Bog and fen and marsh and swamp, oh my!Welcome back, Outlander, to the 2nd entry in Mythic Ecology, my series on how learning real-world landscape features can enrich our fantasy worldbuilding and storytelling. In this post I return to my minimalist framework for Dungeon Masters, Game Masters, fiction writers, and similar worldbuilders to merge the realms of general myth and geomorphology. Last week we looked at coasts. As I resume my journey sketching a framework for designing Yridia, my unique D&D 5e fantasy world, let’s learn some wetlands terms and processes, with a visual guide!
Legends writ in Sand, Shore, Sea, and Stone.Welcome, Outlander, to the first entry in Mythic Ecology, my series on how learning real-world landscape features can enrich our fantasy worldbuilding and storytelling. In this post I develop a simple framework for Dungeon Masters, Game Masters, fiction writers, and similar worldbuilders to merge the realms of general myth and geomorphology. As I resume my journey conjuring a unique D&D 5e fantasy world, let’s explore all about coastal and oceanic lands and waters!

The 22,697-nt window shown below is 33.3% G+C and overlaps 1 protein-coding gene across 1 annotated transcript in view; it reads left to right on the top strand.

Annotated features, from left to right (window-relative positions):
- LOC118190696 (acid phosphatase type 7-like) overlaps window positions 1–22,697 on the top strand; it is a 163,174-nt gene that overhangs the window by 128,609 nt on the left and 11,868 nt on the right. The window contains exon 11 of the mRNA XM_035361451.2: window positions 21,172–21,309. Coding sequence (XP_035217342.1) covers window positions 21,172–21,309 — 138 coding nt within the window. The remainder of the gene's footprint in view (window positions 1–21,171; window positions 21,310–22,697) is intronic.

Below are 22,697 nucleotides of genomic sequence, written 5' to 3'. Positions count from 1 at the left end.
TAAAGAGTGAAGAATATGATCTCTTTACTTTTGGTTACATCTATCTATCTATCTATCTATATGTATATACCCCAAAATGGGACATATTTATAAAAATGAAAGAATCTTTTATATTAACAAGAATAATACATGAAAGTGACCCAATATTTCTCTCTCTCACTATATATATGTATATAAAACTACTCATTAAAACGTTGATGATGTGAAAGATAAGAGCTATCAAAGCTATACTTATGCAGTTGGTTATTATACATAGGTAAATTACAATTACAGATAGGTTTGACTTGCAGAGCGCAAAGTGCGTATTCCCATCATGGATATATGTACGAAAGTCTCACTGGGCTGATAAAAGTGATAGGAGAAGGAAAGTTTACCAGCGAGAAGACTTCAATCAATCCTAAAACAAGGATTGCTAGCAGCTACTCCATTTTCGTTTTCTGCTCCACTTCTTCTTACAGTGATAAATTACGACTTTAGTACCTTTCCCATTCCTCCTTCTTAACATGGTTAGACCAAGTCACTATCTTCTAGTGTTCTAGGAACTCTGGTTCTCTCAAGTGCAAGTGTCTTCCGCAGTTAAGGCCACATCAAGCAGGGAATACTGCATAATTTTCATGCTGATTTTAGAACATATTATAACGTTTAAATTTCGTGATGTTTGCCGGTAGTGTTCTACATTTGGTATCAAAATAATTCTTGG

Dungeon Master Player Characters. If you’ve played Dungeons & Dragons or Pathfinder long enough, you might have encountered a time when a Dungeon Master or Game Master tried to run their own character alongside the party. I’ve thought about this topic for awhile, having run DMPCs myself, and since Wizards of the Coast recently published their guide to running Sidekicks in D&D 5e, I figured it made sense to go into detail. Now, whereas the humble Hireling sidekick is a glorified waterboy played by a Player, a DMPC is a more capable character, perhaps even an adventurer in their own right. I figured I’d give my tips for any DM or GM out there who wants to run a DMPC properly. People like Sly Flourish have addressed at length mostly why you shouldn’t run them, and I recommend getting familiar with that reasoning. But, contrarian that I am, I think D&D 5e can actually work decently well with an occasional DMPC. How so? Well, let’s find out!
Rogues at Full Volume. Back from the holidays and having posted my OC D&D memes archive, this week I want to share the initial version of my first homebrew path for D&D 5ePlayers: the Breacher Rogue, who specializes in blasting open dramatic entrances and exits. I’d love your feedback, particularly on damage scaling, so that next week I can do the full NaturalCrit Homebrewery & DndBeyond postings for this homebrew path. Special thanks to Bruno of Neves for the image permission, and to Falibrand for their Sapper path on D&D Beyond, which I drew inspiration from in working on the Breacher.